The reason that this lamb is shown in an exalted position is apparent when we examine the fact in connection with other features of the great plan of human redemption. The Lamb of God is shown on Mount Zion, not because he had exalted himself to this high position, but because, following the true sheep-like disposition of seeking the low places, Jesus first of all had humbled himself. We read about this, for example, in Philippians 2:5-9, where Paul, in admonishing the followers of the Master to a course of humility, says, “Let this mind be in you, which was also in Christ Jesus: Who, being in the form of God, thought it not robbery [more properly rendered, “not by robbery,” or “usurpation”] to be equal with God: But made himself of no reputation, and took upon him the form of a servant, and was made in the likeness of men: And being found in fashion as a man, he humbled himself, and became obedient unto death, even the death of the cross. Wherefore God also hath highly exalted him, and given him a name which is above every name.”


This picture of God’s Lamb exalted on Mount Zion is a reminder of the many prophecies and promises of both the Old and New Testaments in which we are told of the glory that follows the sufferings of Christ. In the chapter from which our text is taken, the revelator gives us a symbolic description of the glory that comes to the Lamb following his sacrifice. “Every creature which is in heaven, and on the earth, … and such as are in the sea, and all that are in them, heard I saying, Blessing, and honour, and glory, and power, be unto him that sitteth upon the throne, and unto the Lamb for ever and ever.”—Rev. 5:13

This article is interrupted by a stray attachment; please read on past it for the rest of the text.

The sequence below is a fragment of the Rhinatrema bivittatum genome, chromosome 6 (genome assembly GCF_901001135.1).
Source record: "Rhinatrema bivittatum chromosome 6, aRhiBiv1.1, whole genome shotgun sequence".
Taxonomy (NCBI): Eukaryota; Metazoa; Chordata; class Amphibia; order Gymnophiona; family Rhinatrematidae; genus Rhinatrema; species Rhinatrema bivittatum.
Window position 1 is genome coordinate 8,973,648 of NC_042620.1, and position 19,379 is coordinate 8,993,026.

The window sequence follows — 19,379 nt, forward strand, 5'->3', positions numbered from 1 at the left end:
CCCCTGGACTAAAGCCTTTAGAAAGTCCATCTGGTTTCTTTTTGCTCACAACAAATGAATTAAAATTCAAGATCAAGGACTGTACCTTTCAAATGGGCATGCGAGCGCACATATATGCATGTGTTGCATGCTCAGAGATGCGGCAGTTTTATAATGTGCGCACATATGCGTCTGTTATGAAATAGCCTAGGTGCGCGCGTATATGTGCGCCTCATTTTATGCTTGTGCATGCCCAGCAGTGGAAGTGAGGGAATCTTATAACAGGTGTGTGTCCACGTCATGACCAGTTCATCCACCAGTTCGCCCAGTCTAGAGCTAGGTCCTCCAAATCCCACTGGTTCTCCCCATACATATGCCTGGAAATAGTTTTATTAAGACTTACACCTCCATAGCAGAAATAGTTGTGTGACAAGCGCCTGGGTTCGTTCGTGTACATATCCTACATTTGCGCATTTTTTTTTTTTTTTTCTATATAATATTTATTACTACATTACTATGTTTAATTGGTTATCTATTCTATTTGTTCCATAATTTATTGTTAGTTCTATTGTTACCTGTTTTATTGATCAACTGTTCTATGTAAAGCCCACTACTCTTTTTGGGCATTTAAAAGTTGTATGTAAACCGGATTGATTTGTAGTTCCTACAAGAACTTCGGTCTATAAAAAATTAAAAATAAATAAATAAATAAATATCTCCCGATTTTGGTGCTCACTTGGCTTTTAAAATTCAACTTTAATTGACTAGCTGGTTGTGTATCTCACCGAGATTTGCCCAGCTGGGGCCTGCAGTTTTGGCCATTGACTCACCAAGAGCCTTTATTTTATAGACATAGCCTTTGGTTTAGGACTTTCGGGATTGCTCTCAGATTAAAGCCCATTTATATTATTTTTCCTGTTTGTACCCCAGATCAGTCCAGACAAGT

This is a wonderful description of the glory that follows the sacrificial work of Jesus. In Isaiah 53, the glory as well as the sufferings of Christ is brought to our attention. After describing Jesus as the Lamb that is led to the slaughter, the Heavenly Father says, through the prophet, “Therefore will I divide him a portion with the great”—with the Creator himself. (Isa. 53:12) Jesus acknowledged fulfillment of this “exceeding great and precious promise” when, in Revelation 3:21, he says, “Even as I also overcame, and am set down with my Father in his throne.” From this it is clear that Jesus actually was given “a portion with the great.”

One of the vital lessons to all the Lord’s people in the slain lamb picture is the fact that they are invited to follow in the footsteps of Jesus, suffering with him, inspired with the hope of sharing in his glory. The share which these have, both in the sufferings and the glory of the Christ, is brought to our attention in Revelation 14:1, where we are told not only that the Lamb is seen on Mount Zion, but also that there are “with him an hundred forty and four thousand, having his Father’s name written in their foreheads.”